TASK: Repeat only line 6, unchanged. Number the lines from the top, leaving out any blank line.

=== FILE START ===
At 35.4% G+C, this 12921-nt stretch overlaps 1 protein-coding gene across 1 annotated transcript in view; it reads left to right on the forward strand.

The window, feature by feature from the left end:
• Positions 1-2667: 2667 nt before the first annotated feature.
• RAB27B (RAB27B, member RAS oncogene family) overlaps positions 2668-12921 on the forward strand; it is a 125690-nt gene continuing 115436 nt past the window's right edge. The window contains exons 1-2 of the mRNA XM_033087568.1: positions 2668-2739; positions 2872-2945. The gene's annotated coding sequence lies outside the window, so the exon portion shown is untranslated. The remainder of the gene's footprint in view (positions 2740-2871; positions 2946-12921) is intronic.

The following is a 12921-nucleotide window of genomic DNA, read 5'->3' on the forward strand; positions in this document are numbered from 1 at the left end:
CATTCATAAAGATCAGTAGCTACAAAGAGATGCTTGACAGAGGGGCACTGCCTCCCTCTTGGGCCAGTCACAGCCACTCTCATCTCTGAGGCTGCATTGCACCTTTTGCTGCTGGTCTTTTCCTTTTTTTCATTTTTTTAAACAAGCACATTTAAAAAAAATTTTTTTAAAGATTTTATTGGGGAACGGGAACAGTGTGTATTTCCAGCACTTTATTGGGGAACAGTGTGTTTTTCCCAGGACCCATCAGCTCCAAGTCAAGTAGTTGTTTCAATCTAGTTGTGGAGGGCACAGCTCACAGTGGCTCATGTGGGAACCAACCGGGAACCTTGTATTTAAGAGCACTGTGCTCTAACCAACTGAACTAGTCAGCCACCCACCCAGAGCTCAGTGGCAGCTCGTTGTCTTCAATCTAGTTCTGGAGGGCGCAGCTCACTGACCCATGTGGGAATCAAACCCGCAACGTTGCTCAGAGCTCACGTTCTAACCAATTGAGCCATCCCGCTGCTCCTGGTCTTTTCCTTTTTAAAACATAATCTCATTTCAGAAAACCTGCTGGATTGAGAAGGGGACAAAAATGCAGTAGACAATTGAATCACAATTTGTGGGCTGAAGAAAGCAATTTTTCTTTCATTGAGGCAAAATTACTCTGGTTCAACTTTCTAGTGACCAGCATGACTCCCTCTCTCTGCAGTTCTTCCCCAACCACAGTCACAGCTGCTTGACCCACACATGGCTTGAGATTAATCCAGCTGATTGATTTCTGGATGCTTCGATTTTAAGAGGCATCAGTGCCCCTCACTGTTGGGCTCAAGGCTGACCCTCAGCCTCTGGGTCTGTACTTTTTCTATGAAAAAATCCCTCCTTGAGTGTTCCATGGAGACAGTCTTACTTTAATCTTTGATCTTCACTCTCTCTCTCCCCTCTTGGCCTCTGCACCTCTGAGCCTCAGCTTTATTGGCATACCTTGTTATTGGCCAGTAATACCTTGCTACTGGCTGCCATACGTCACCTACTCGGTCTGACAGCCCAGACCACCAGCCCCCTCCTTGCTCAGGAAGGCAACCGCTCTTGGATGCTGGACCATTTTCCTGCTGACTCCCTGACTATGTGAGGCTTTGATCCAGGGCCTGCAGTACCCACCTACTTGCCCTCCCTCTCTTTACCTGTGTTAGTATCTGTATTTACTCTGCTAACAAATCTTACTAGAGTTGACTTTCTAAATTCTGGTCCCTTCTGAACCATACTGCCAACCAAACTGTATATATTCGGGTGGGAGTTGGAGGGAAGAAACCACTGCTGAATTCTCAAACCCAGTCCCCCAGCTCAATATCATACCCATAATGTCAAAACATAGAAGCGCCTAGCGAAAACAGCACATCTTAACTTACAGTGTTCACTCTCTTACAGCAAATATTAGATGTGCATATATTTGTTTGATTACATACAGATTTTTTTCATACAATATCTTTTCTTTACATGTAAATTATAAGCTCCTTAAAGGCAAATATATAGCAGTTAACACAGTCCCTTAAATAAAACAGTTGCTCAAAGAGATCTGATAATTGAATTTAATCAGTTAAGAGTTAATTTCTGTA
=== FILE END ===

CATTCATAAAGATCAGTAGCTACAAAGAGATGCTTGACAGAGGGGCACTGCCTCCCTCTTGGGCCAGTCACAGCCACTCTCATCTCTGAGGCTGCATTGCACCTTTTGCTGCTGGTCTTTTCCTTTTTTTCATTTTTTTAAACAAGCACATTTAAAAAAAATTTTTTTAAAGATTTTATTGGGGAACGGGAACAGTGTGTATTTCCAGCACTTTATTGGGGAACAGTGTGTTTTTCCCAGGACCCATCAGCTCCAAGTCAAGTAGTTGTTTCAATCTAGTTGTGGAGGGCACAGCTCACAGTGGCTCATGTGGGAACCAACCGGGAACCTTGTATTTAAGAGCACTGTGCTCTAACCAACTGAACTAGTCAGCCACCCACCCAGAGCTCAGTGGCAGCTCGTTGTCTTCAATCTAGTTCTGGAGGGCGCAGCTCACTGACCCATGTGGGAATCAAACCCGCAACGTTGCTCAGAGCTCACGTTCTAACCAATTGAGCCATCCCGCTGCTCCTGGTCTTTTCCTTTTTAAAACATAATCTCATTTCAGAAAACCTGCTGGATTGAGAAGGGGACAAAAATGCAGTAGACAATTGAATCACAATTTGTGGGCTGAAGAAAGCAATTTTTCTTTCATTGAGGCAAAATTACTCTGGTTCAACTTTCTAGTGACCAGCATGACTCCCTCTCTCTGCAGTTCTTCCCCAACCACAGTCACAGCTGCTTGACCCACACATGGCTTGAGATTAATCCAGCTGATTGATTTCTGGATGCTTCGATTTTAAGAGGCATCAGTGCCCCTCACTGTTGGGCTCAAGGCTGACCCTCAGCCTCTGGGTCTGTACTTTTTCTATGAAAAAATCCCTCCTTGAGTGTTCCATGGAGACAGTCTTACTTTAATCTTTGATCTTCACTCTCTCTCTCCCCTCTTGGCCTCTGCACCTCTGAGCCTCAGCTTTATTGGCATACCTTGTTATTGGCCAGTAATACCTTGCTACTGGCTGCCATACGTCACCTACTCGGTCTGACAGCCCAGACCACCAGCCCCCTCCTTGCTCAGGAAGGCAACCGCTCTTGGATGCTGGACCATTTTCCTGCTGACTCCCTGACTATGTGAGGCTTTGATCCAGGGCCTGCAGTACCCACCTACTTGCCCTCCCTCTCTTTACCTGTGTTAGTATCTGTATTTACTCTGCTAACAAATCTTACTAGAGTTGACTTTCTAAATTCTGGTCCCTTCTGAACCATACTGCCAACCAAACTGTATATATTCGGGTGGGAGTTGGAGGGAAGAAACCACTGCTGAATTCTCAAACCCAGTCCCCCAGCTCAATATCATACCCATAATGTCAAAACATAGAAGCGCCTAGCGAAAACAGCACATCTTAACTTACAGTGTTCACTCTCTTACAGCAAATATTAGATGTGCATATATTTGTTTGATTACATACAGATTTTTTTCATACAATATCTTTTCTTTACATGTAAATTATAAGCTCCTTAAAGGCAAATATATAGCAGTTAACACAGTCCCTTAAATAAAACAGTTGCTCAAAGAGATCTGATAATTGAATTTAATCAGTTAAGAGTTAATTTCTGTA